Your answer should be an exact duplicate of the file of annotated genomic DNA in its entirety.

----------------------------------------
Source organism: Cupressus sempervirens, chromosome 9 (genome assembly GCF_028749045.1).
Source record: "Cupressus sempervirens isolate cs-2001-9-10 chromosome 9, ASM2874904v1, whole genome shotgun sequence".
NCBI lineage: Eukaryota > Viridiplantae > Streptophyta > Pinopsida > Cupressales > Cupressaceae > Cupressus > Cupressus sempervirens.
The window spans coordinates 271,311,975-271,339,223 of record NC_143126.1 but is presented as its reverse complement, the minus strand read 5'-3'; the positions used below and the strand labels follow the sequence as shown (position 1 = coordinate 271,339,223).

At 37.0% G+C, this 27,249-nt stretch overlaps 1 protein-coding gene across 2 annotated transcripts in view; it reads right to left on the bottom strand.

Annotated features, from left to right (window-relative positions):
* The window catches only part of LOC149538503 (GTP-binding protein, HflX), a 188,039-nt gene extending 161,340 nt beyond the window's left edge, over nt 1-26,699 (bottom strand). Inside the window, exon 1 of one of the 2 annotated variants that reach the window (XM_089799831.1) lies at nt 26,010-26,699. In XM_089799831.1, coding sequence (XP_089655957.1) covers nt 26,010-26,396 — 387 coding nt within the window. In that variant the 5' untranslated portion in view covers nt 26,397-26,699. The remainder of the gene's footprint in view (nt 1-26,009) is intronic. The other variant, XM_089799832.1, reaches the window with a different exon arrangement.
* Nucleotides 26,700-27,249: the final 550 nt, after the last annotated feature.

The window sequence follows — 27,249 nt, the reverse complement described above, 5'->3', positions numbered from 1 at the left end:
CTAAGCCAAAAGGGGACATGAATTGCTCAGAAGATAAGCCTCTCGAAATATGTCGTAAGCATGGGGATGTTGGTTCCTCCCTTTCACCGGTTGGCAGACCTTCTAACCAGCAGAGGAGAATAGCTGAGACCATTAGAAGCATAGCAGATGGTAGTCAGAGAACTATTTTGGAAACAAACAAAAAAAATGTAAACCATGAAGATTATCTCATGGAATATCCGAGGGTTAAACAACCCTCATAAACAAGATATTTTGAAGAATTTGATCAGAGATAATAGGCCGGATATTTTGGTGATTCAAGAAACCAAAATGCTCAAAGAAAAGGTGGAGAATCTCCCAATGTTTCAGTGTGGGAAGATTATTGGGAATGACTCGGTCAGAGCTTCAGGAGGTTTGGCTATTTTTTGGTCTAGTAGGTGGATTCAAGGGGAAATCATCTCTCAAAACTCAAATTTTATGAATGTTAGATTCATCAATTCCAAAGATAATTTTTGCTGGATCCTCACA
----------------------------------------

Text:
Source organism: Cupressus sempervirens, chromosome 9 (genome assembly GCF_028749045.1).
Source record: "Cupressus sempervirens isolate cs-2001-9-10 chromosome 9, ASM2874904v1, whole genome shotgun sequence".
NCBI lineage: Eukaryota > Viridiplantae > Streptophyta > Pinopsida > Cupressales > Cupressaceae > Cupressus > Cupressus sempervirens.
The window spans coordinates 271,311,975-271,339,223 of record NC_143126.1 but is presented as its reverse complement, the minus strand read 5'-3'; the positions used below and the strand labels follow the sequence as shown (position 1 = coordinate 271,339,223).

At 37.0% G+C, this 27,249-nt stretch overlaps 1 protein-coding gene across 2 annotated transcripts in view; it reads right to left on the bottom strand.

Annotated features, from left to right (window-relative positions):
* The window catches only part of LOC149538503 (GTP-binding protein, HflX), a 188,039-nt gene extending 161,340 nt beyond the window's left edge, over nt 1-26,699 (bottom strand). Inside the window, exon 1 of one of the 2 annotated variants that reach the window (XM_089799831.1) lies at nt 26,010-26,699. In XM_089799831.1, coding sequence (XP_089655957.1) covers nt 26,010-26,396 — 387 coding nt within the window. In that variant the 5' untranslated portion in view covers nt 26,397-26,699. The remainder of the gene's footprint in view (nt 1-26,009) is intronic. The other variant, XM_089799832.1, reaches the window with a different exon arrangement.
* Nucleotides 26,700-27,249: the final 550 nt, after the last annotated feature.

The window sequence follows — 27,249 nt, the reverse complement described above, 5'->3', positions numbered from 1 at the left end:
CTAAGCCAAAAGGGGACATGAATTGCTCAGAAGATAAGCCTCTCGAAATATGTCGTAAGCATGGGGATGTTGGTTCCTCCCTTTCACCGGTTGGCAGACCTTCTAACCAGCAGAGGAGAATAGCTGAGACCATTAGAAGCATAGCAGATGGTAGTCAGAGAACTATTTTGGAAACAAACAAAAAAAATGTAAACCATGAAGATTATCTCATGGAATATCCGAGGGTTAAACAACCCTCATAAACAAGATATTTTGAAGAATTTGATCAGAGATAATAGGCCGGATATTTTGGTGATTCAAGAAACCAAAATGCTCAAAGAAAAGGTGGAGAATCTCCCAATGTTTCAGTGTGGGAAGATTATTGGGAATGACTCGGTCAGAGCTTCAGGAGGTTTGGCTATTTTTTGGTCTAGTAGGTGGATTCAAGGGGAAATCATCTCTCAAAACTCAAATTTTATGAATGTTAGATTCATCAATTCCAAAGATAATTTTTGCTGGATCCTCACA